Death penalty rarely used for desertion conviction

Sgt. Bowe Bergdahl


By WYATT OLSON | STARS AND STRIPES Published: March 26, 2015

While the death penalty is a possible punishment in cases of desertion or misbehavior before the enemy — the charges leveled Tuesday against Army Sgt. Bowe Bergdahl — that sentence has rarely been imposed.

“On the books, it is an option,” said Noel Tipon, an attorney in Hawaii who specializes in defending servicemembers facing Article 32 hearings and courts-martial.

But it would be an “unlikely event” for a case to be referred as capital where a death was not directly involved, he said.

RELATED: More Stars and Stripes coverage of Sgt. Bowe Bergdahl

Under the Uniform Code of Military Justice, the death penalty may be imposed for either desertion or misbehavior before the enemy — but only during times of declared war.

When the Army announced the charges against Bergdahl, it did not address the issue, saying only that his maximum penalty could be life in prison.

The only U.S. servicemember to be executed for a purely military offense — desertion — since the Civil War was Edward D. Slovik, who was executed by firing squad in January 1945 in France.

In a letter to Gen. Dwight D. Eisenhower, Slovik pleaded for leniency. But the American forces were rife with desertions at that time, and Eisenhower wanted to stem the tide by making the private’s execution an example.

Congress issued formal declarations of war on Germany and Japan for World War II, which clearly created a “time of war” in regard to the UCMJ’s requirements.

But the Authorization for Use of Military Force passed by Congress and signed by President George W. Bush on Sept. 18, 2001, is a slightly different creature than a “declaration of war.”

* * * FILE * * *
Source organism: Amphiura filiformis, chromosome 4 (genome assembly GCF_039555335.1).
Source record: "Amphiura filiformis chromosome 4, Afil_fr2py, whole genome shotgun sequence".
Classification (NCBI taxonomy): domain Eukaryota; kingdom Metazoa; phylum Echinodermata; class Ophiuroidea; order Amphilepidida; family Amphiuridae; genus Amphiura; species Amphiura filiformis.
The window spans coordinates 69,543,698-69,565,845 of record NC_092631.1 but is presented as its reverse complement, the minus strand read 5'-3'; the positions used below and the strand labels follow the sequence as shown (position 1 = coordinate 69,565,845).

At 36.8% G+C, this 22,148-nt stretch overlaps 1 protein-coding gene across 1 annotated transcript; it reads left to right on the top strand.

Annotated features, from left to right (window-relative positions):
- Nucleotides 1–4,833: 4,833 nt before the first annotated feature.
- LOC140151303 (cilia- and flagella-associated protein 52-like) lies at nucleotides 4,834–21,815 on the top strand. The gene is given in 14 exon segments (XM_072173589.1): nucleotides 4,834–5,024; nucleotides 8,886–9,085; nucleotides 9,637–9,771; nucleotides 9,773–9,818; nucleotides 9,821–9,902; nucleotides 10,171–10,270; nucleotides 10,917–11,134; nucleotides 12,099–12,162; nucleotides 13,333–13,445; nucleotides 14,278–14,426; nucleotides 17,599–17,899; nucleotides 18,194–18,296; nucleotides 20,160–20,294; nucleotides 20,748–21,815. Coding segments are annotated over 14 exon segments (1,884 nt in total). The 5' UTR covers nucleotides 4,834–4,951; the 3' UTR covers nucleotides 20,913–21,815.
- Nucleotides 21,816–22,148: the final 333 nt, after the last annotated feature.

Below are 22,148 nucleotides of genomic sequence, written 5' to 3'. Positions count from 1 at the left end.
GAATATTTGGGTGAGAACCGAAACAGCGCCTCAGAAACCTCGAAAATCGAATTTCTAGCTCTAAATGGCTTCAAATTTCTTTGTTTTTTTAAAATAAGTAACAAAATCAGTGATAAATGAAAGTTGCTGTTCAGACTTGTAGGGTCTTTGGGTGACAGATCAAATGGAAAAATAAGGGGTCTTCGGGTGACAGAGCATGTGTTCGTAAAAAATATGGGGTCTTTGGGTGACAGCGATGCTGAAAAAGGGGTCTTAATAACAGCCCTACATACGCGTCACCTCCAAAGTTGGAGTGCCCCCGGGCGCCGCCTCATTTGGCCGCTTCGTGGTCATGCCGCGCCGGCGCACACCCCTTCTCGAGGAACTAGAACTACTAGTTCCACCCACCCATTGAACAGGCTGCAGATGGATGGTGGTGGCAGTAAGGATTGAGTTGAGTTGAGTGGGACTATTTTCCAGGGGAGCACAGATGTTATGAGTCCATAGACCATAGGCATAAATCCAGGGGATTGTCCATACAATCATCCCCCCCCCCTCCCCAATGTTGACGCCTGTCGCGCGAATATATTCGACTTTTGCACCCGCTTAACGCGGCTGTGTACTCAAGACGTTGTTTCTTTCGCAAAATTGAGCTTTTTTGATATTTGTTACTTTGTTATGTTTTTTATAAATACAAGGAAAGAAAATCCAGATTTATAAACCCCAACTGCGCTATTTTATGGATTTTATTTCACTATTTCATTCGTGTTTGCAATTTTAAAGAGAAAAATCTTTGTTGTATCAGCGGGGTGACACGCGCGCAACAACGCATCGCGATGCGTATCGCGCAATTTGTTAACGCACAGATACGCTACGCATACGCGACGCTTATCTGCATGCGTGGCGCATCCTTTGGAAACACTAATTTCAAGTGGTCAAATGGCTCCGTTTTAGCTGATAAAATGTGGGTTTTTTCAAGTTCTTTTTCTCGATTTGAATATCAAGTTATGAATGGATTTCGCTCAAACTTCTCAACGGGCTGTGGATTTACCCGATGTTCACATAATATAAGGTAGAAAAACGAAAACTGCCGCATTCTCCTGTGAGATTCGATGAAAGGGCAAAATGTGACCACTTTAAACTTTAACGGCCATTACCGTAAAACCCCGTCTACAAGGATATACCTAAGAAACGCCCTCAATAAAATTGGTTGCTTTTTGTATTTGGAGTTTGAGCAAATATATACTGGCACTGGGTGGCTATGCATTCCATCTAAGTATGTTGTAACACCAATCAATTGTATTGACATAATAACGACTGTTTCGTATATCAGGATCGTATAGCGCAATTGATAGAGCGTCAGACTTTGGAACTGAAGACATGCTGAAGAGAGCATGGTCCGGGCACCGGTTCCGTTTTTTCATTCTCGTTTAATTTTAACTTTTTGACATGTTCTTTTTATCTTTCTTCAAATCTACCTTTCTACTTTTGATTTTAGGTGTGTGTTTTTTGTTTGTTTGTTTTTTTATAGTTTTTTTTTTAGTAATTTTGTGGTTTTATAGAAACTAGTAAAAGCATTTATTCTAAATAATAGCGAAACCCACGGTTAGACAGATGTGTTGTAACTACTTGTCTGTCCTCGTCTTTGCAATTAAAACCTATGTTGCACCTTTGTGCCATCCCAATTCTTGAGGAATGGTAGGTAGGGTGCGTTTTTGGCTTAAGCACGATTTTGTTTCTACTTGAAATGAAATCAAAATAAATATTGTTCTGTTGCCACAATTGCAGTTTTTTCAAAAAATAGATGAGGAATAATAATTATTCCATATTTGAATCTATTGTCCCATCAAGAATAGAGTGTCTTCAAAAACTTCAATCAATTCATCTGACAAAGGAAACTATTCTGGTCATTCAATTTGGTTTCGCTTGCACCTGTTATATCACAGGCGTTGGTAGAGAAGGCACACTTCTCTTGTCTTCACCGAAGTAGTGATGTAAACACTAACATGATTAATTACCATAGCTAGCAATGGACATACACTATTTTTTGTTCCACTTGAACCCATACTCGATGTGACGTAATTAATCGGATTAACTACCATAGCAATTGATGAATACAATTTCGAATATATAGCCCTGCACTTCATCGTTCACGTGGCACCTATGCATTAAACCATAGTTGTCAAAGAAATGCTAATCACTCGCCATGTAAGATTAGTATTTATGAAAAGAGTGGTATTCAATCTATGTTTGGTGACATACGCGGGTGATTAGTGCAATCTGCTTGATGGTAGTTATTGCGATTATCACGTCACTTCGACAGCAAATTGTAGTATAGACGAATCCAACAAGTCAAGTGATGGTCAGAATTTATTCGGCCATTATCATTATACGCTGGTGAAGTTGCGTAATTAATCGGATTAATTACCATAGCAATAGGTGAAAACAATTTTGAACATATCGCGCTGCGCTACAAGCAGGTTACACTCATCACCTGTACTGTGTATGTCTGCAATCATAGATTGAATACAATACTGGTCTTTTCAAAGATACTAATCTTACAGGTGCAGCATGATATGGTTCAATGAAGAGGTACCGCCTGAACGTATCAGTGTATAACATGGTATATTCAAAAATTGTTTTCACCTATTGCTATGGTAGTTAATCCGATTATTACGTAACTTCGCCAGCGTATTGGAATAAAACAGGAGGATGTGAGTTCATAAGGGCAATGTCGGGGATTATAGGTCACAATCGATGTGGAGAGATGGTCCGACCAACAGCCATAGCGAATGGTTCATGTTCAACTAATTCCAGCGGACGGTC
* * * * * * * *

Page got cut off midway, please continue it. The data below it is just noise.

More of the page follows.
Tipon said it is “unclear” whether the 2001 authorization rises to the level of a declared war in regard to application of the death penalty.

He said it’s the prerogative of the court-martial convening authority to decide whether the charges will be referred as capital.

Desertion could lead to the death of soldiers left behind in certain extraordinary cases.

“I understand that argument,” Tipon said. “Sure, if something had gone wrong, then it could have led to the death of other soldiers, other servicemembers.”

But without Bergdahl being directly involved in one of those soldiers’ deaths, the convening authority would not likely refer it as a capital case, he said.

“The decision to refer something capital, especially in a case where an action didn’t lead to the death of another individual as a result of that misconduct, is undertaken very soberly and very deliberately,” Tipon said.

Some soldiers who served with Bergdahl say some soldiers died in the search for Bergdahl after he walked off his post in Afghanistan in June 2009. Some of his platoon mates have publicly held him responsible for those deaths.

“That might be a game changer for the powers that be who are making the decision whether or not to refer capital,” Tipon said. “But again, that’s such a tough call to make because typically a death-penalty-eligible case is for murder. It isn’t second- or third-order effects, as they say in the military, of what the misconduct was.”

Some in the military law community have questioned whether desertion still meets society’s expectation of a capital crime.

Navy attorney Lt. Cmdr. Rich Federico wrote a 2013 paper in the Berkeley Journal of Criminal Law calling for Congress to abolish the death penalty for unique military, nonhomicide offenses.

Since the military revamped its death penalty policies in 1984, no servicemember has been tried capitally for a crime that wouldn’t carry a death penalty in a civilian court, according to Federico.

The last servicemember to walk away from his unit in a combat zone was Marine Cpl. Wassef Ali Hassoun, who disappeared from a U.S. military base in Iraq in 2004 and who abandoned his Marine unit at Camp Lejeune in 2005. In February, he was found guilty of two counts of desertion and sentenced to 735 days in prison, reduction of rank, forfeiture of pay and allowances and dishonorable discharge.
Federico argued that crimes like desertion do not fit “the modern civilian view that the death penalty must be limited to a narrow class of defendants who commit … the most serious crimes and whose extreme culpability makes them the most deserving of execution.”

Stars and Stripes reporter Erik Slavin contributed to this report.

Twitter: @WyattWOlson

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